Age-related macular degeneration (AMD) is the leading cause of vision loss in the US. It affects more than 9 million people and these numbers are likely to reach epidemic proportions in the coming decade (Rein et al., 2009 Arch. Ophthal.). It is thought that the disease originates in a monolayer of pigmented epithelium cells located in the back of the eye - the retinal pigment epithelium (RPE) (Datta et al., 2017 Prog Retin Eye Res; Ambati and Fowler 2012 Neuron; Swaroop et al 2009 Ann. Rev. Genomics Hum. Genet.) RPE performs multiple functions that are fundamentally important for the health and integrity of photoreceptors, including regulation of nutrient and metabolite flow, regeneration of visual pigment, and phagocytosis of shed photoreceptor outer segments. Consequently, RPE dysfunction or atrophy leads to photoreceptor cell death and vision loss, as seen in AMD patients (Bharti et al., 2006 Pig. Cell Mel. Res.; Bharti et al 2010 Pig. Cell Mel. Res.; Berber et al., 2017 Mol. Diagn. Ther.) Genome-wide association studies have identified multiple (approximately 40) risk alleles associated with AMD and these risk-alleles affect different RPE signaling pathways whose dysregulation cause AMD progression (Fritsche et. al., Nat. Gen, 2016).  Thus we seek a more precise description of AMD disease pathobiology by using AMD genetic risk factors as sentinels for specific RPE signaling pathways and for changes in RPE physiology.  We propose this approach as a guide to the development of personalized therapies for AMD.


We will utilize an existing repository of AMD patient clinical data that includes 5-10 years of extensive clinical imaging and medical history, combined with genomic data to generate a comprehensive set of iPSC-derived RPE for disease pathway analysis and genotype-phenotype association. In vitro analysis of iPSC-RPE can be used to link RPE signaling pathways to AMD risk alleles and thus to various stages of AMD. This allows making a direct link between RPE signaling pathways, AMD risk alleles, and AMD phenotype. To help accomplish this goal we have established a collaboration with the New York Stem Cell Foundation (NYSCF) who will generate 100 AMD iPSC-derived RPE and, in some few cases, twin controls and provide storage and distribution of these cell lines to the entire scientific community.  

Specific example
Recent literature (Pandey et al, 2017 Nature; Calippe et al., 2017 Immunity) links non-canonical activation of complement (specifically C5a and C3a – complement anaphylatoxins) to AMD initiation. Recently, in vitro activation of non-canonical complement in RPE cultures has been linked to changes in RPE structure, increased “drusen” formation, reduced autophagy, increased activation of inflammasome and inflammatory cytokines, and increased activation of NFƙb signaling pathway (through CD88 and TLR4 receptors) (Pilgrim et al., 2017 IOVS; (Celkova, et al., 2015 J. Clin. Med.). Downstream activation of miR-155, under circadian control, as well as RPE physiology changes have been determined (NEI IRP data). Based on these findings, high-throughput assays will be performed on iPSC-RPE.  To mimic the initiation of AMD pathogenesis in vitro we will treat iPSC-RPE monolayers with C5a/C3a competent human serum and quantitatively analyze:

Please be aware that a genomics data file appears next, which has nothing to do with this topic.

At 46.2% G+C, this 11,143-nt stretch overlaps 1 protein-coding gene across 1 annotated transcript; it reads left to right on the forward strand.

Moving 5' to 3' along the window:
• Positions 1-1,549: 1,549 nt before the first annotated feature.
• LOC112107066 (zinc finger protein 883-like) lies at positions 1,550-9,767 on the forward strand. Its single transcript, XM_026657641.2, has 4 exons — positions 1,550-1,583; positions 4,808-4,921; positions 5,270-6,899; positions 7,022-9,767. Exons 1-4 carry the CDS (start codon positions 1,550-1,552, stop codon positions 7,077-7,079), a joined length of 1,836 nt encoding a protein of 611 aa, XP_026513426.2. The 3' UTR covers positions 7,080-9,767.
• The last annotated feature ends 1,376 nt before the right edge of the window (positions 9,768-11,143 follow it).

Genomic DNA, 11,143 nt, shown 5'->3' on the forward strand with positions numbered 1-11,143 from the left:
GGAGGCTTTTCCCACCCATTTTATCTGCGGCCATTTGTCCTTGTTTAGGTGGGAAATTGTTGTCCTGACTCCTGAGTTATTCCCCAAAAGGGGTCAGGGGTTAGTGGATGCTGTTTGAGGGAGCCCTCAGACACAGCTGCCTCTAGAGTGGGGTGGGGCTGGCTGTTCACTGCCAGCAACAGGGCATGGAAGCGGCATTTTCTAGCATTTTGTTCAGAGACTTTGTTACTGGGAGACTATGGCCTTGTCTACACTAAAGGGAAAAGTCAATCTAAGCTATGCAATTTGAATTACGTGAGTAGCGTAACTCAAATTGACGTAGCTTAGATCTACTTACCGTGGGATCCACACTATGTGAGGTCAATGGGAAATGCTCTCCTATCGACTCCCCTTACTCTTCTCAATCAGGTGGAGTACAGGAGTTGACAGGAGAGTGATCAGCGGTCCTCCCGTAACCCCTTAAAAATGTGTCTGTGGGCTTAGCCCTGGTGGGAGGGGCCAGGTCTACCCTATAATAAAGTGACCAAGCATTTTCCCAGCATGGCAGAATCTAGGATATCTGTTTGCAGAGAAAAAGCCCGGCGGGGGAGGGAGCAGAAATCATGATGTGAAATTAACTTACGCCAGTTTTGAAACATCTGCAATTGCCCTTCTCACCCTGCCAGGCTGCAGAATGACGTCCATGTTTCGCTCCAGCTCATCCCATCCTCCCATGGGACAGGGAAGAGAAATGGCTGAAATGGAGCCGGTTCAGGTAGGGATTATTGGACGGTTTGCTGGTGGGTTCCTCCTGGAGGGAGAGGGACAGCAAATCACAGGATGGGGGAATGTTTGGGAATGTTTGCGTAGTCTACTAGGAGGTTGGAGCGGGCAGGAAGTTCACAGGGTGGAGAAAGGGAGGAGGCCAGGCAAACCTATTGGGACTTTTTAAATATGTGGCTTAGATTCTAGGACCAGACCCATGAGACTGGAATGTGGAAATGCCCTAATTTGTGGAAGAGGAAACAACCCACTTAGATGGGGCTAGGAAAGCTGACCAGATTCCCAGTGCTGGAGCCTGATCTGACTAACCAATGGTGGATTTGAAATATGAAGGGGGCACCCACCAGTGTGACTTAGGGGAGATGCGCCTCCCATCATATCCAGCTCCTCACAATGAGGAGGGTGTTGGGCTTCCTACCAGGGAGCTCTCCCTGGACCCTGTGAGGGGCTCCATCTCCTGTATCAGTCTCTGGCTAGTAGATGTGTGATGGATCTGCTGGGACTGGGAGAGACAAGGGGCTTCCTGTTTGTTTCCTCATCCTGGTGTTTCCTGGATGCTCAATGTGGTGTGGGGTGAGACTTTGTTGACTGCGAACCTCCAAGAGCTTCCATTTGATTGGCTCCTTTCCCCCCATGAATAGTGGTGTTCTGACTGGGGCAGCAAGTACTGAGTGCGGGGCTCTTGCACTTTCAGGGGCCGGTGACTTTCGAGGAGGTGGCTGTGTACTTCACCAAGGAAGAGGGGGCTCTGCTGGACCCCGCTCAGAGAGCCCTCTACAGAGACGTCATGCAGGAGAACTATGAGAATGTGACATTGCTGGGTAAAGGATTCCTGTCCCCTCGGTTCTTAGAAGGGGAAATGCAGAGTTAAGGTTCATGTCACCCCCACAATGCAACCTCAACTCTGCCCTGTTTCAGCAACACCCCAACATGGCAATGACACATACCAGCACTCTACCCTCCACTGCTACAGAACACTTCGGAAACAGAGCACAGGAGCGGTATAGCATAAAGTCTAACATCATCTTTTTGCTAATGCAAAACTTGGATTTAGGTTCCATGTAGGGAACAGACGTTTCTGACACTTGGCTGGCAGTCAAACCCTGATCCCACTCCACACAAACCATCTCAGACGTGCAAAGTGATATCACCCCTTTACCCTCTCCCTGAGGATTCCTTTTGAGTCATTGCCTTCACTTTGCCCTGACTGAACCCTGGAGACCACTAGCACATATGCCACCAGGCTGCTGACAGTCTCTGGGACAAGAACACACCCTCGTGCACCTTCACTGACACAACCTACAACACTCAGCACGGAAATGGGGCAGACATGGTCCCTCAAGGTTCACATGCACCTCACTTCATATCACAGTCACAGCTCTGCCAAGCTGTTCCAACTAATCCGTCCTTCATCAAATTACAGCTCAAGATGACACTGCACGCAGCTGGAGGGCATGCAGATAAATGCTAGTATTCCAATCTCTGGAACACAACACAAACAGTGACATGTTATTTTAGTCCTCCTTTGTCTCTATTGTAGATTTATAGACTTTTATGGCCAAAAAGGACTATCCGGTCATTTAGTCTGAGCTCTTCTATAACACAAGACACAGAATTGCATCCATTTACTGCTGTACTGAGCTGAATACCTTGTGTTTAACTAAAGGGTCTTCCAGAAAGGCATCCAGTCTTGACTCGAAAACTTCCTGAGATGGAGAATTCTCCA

• RPE shape, pigmentation, and autofluorescent changes using live-imaging (software developed at NEI IRP). These findings will be correlated to in vivo changes in RPE shape and pigmentation and analyzed longitudinally in patients using adaptive optics.
  • Formation of drusen-like particles and their polarized secretion by iPSC-derived RPE cells (Pilgrim et al., 2017, IOVS) to determine a direct relationship between AMD genetics and drusen or pseudoreticular drusen formation.
  • Specific intracellular autophagic pathways using fluorescent reporters (Barmada et al., 2014) to identify potentially druggable targets to slow down disease initiation or progression (The HD iPSC Consortium, Nat. Neuroscience, epub March 2017 – Analysis of iPSC-neurons derived from Huntington disease patients demonstrates that mutant huntingtin impairs neurodevelopmental pathways that could disrupt synaptic homeostasis and increase vulnerability to the pathologic consequence of expanded polyglutamine repeats over time. Some of these phenotypes could be reversed by the treatment of isoxazole-9).
  • The polarized secretion by human RPE inflammatory cytokines - IL6, Il1-beta, IL18, and VEGF as well as the expression of miRNAs (eg miRs-155, 204) that have recently been shown to activate RPE inflammasome activity and AMD pathophysiology (Shi et al., 2008, IOVS; Wang et al., 2010 Hum. Gen.; Ambati et al., 2013 Nat. Rev. Immunology; Campbell, 2014 Adv. Exp. Med. Biol; Celkova, et al., 2015 J. Clin. Med; Berber et al., 2017 Mol. Diagn. Ther.).